The practice of soliciting financial contributions from a large number of people especially from the online community. Crowdfunding activities are generally intermediated by crowdfunding platforms. Read more at What is crowdfunding
A form of crowdfunding in which the contributors don’t have any expectation of financial returns, instead they are compensated with immaterial benefits (acknowledgements, special mentions…). The typical target crowd are philanthropists or avid fans. They are driven more by intrinsic motivations rather than investing strategies. Material rewards could be present as well, but they have just symbolic meaning.
A form of crowdfunding in which contributors receive rewards for their contributions. There are three categories according to the benefits the contributors receive: sponsor, pre-selling and reward based crowdfunding. In the sponsor campaigns the contributors gain visibility in exchange for their financial support; in pre-selling operations the contributors have the right to receive the product before it is sold on the market; in the general reward campaigns the financers receive some kind of benefits, either monetary or not. The target crowd is the same as for the donation model.
A form of crowdfunding in which the contributors provide support in the form of a loan with expectation of financial return. They can receive interests at the end of the time loan (traditional model), or an agreed share of the profits of the firm (revenue sharing model). The target crowd are investors and entrepreneurs. Debt crowdfunding is further divided into peer-to-peer (P2P) lending and business loans.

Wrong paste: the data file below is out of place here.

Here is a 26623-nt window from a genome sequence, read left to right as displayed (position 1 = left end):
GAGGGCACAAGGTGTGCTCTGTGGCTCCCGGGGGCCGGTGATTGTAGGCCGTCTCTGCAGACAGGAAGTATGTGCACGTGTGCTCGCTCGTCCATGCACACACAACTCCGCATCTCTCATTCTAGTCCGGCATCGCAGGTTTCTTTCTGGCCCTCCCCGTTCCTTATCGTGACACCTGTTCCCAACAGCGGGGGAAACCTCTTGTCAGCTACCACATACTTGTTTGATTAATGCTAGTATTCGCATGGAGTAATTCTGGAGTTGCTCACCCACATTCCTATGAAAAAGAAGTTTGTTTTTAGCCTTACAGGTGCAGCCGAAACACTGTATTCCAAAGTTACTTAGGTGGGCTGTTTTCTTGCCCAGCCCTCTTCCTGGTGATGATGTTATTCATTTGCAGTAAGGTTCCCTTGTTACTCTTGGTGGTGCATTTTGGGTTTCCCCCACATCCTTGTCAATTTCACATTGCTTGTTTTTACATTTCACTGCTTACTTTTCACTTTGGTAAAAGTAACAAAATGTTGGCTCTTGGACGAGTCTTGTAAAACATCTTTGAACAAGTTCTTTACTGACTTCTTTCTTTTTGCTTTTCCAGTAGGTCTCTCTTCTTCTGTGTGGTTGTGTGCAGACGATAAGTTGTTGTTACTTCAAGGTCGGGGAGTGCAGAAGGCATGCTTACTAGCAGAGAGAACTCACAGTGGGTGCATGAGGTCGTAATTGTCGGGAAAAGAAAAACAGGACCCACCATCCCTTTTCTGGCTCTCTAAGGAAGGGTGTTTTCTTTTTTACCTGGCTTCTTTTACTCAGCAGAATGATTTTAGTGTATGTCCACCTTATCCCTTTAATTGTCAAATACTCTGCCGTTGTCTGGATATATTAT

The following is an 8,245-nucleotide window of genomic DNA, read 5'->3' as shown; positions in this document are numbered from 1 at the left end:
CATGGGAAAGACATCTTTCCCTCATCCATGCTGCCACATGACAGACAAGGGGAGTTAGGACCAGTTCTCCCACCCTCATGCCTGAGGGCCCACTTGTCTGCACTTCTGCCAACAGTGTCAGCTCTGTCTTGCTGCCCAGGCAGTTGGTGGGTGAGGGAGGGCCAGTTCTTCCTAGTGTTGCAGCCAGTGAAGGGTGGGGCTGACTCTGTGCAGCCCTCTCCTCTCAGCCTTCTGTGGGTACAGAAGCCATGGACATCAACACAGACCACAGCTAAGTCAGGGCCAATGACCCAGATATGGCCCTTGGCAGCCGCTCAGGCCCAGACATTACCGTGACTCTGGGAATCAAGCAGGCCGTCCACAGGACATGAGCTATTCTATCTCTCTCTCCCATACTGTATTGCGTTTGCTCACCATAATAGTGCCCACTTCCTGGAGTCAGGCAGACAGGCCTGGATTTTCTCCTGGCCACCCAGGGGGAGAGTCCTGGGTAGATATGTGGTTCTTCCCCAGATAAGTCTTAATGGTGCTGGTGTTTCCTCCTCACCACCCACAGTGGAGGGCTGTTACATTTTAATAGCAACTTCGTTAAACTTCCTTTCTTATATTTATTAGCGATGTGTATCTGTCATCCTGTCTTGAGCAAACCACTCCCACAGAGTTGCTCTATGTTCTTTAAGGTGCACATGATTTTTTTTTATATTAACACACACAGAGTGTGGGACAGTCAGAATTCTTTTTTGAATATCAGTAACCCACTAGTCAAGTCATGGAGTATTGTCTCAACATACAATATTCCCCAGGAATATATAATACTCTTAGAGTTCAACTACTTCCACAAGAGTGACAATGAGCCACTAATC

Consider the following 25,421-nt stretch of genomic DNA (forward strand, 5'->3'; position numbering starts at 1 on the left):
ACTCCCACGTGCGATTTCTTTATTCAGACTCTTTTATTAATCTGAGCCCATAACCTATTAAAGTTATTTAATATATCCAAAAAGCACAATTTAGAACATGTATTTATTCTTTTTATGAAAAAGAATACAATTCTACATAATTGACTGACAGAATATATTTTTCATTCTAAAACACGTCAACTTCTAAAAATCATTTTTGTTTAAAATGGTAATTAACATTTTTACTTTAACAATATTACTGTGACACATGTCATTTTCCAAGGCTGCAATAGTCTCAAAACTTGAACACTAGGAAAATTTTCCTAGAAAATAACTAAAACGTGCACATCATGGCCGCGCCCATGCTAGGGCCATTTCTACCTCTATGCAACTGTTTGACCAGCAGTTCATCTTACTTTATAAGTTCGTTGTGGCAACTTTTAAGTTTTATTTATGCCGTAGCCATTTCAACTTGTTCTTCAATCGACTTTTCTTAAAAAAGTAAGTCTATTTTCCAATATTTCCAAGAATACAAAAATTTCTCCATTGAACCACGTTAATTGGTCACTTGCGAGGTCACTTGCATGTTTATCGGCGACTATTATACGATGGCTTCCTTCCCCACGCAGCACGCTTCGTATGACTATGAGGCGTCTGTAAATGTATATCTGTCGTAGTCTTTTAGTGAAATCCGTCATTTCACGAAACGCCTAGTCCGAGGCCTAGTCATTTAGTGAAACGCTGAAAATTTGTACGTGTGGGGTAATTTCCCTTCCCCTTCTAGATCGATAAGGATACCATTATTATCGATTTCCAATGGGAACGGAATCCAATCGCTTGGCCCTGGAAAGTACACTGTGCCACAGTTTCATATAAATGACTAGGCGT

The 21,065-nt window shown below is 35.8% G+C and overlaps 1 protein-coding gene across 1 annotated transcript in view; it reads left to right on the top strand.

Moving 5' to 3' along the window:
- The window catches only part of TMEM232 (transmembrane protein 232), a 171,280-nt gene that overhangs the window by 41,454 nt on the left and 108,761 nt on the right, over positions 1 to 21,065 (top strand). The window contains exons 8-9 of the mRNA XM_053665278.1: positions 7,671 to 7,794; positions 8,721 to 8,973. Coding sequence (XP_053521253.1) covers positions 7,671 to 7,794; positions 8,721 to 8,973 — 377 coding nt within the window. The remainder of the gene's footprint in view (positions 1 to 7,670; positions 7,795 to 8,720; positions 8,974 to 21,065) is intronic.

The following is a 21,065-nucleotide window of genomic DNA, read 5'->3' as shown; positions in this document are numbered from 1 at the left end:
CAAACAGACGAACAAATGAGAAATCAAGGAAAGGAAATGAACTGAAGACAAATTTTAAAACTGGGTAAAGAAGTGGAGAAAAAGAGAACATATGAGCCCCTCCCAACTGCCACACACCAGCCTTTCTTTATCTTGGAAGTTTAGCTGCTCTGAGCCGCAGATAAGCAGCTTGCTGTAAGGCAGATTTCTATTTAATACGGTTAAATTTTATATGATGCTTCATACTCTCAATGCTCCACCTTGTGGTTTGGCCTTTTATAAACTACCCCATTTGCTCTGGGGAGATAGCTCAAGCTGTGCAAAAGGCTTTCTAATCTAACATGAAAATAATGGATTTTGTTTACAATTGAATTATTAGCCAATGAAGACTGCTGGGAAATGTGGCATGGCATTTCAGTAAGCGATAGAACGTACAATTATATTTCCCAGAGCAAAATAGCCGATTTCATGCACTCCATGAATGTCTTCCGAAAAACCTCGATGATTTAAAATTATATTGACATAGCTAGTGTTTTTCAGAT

A form of crowdfunding in which the contributors receive equity in the entity in return for financing, i.e. the contributors are compensated with shares in the issuing company. Hence the contributors become shareholders of the company, with the rights and duties deriving from this. The target crowd consists of investors and businesses of various sizes.
Minority shareholders’ agreement
An agreement that supplements the constitutional documents of the company. The contents of individual shareholders’ agreements vary, but they are commonly used for regulating the ownership and voting rights of the company’s shares, management of the company, dispute resolution, and protection of the competitive interests of the company.
A technique of risk management which involves owning multiple investments in order to diversify the risk through a wide variety of assets, both in terms of quality and quantity. The rationale of diversification is to reduce non-systematic risk in a portfolio in order to cover the poor performance of some investments with the good performance of others.